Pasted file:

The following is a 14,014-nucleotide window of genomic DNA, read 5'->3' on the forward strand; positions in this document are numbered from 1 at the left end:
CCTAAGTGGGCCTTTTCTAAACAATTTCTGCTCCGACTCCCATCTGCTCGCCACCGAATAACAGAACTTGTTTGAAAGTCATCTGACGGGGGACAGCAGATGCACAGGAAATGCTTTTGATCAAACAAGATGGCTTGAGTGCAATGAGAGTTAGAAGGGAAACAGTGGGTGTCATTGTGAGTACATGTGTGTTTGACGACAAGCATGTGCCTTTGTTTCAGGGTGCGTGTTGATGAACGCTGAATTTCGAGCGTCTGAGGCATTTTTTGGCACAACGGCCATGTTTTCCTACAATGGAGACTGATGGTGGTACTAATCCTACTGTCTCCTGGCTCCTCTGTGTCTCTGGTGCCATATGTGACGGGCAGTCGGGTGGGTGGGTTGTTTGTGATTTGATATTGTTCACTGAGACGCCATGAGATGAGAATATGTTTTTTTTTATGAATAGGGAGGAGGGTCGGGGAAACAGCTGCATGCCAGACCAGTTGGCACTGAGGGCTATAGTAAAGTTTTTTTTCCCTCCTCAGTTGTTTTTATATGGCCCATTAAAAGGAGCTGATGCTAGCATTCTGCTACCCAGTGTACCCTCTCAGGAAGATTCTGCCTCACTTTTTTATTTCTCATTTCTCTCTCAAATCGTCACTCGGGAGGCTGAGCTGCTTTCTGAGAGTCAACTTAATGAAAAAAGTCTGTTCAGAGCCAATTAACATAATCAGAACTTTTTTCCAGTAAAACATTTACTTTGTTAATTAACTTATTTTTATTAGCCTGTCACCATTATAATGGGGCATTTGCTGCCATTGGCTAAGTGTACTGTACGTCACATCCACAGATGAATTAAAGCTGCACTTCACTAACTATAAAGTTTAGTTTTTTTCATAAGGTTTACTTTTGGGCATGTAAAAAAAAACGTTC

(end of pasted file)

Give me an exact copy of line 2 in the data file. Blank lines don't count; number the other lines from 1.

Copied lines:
CCTAAGTGGGCCTTTTCTAAACAATTTCTGCTCCGACTCCCATCTGCTCGCCACCGAATAACAGAACTTGTTTGAAAGTCATCTGACGGGGGACAGCAGATGCACAGGAAATGCTTTTGATCAAACAAGATGGCTTGAGTGCAATGAGAGTTAGAAGGGAAACAGTGGGTGTCATTGTGAGTACATGTGTGTTTGACGACAAGCATGTGCCTTTGTTTCAGGGTGCGTGTTGATGAACGCTGAATTTCGAGCGTCTGAGGCATTTTTTGGCACAACGGCCATGTTTTCCTACAATGGAGACTGATGGTGGTACTAATCCTACTGTCTCCTGGCTCCTCTGTGTCTCTGGTGCCATATGTGACGGGCAGTCGGGTGGGTGGGTTGTTTGTGATTTGATATTGTTCACTGAGACGCCATGAGATGAGAATATGTTTTTTTTTATGAATAGGGAGGAGGGTCGGGGAAACAGCTGCATGCCAGACCAGTTGGCACTGAGGGCTATAGTAAAGTTTTTTTTCCCTCCTCAGTTGTTTTTATATGGCCCATTAAAAGGAGCTGATGCTAGCATTCTGCTACCCAGTGTACCCTCTCAGGAAGATTCTGCCTCACTTTTTTATTTCTCATTTCTCTCTCAAATCGTCACTCGGGAGGCTGAGCTGCTTTCTGAGAGTCAACTTAATGAAAAAAGTCTGTTCAGAGCCAATTAACATAATCAGAACTTTTTTCCAGTAAAACATTTACTTTGTTAATTAACTTATTTTTATTAGCCTGTCACCATTATAATGGGGCATTTGCTGCCATTGGCTAAGTGTACTGTACGTCACATCCACAGATGAATTAAAGCTGCACTTCACTAACTATAAAGTTTAGTTTTTTTCATAAGGTTTACTTTTGGGCATGTAAAAAAAAACGTTC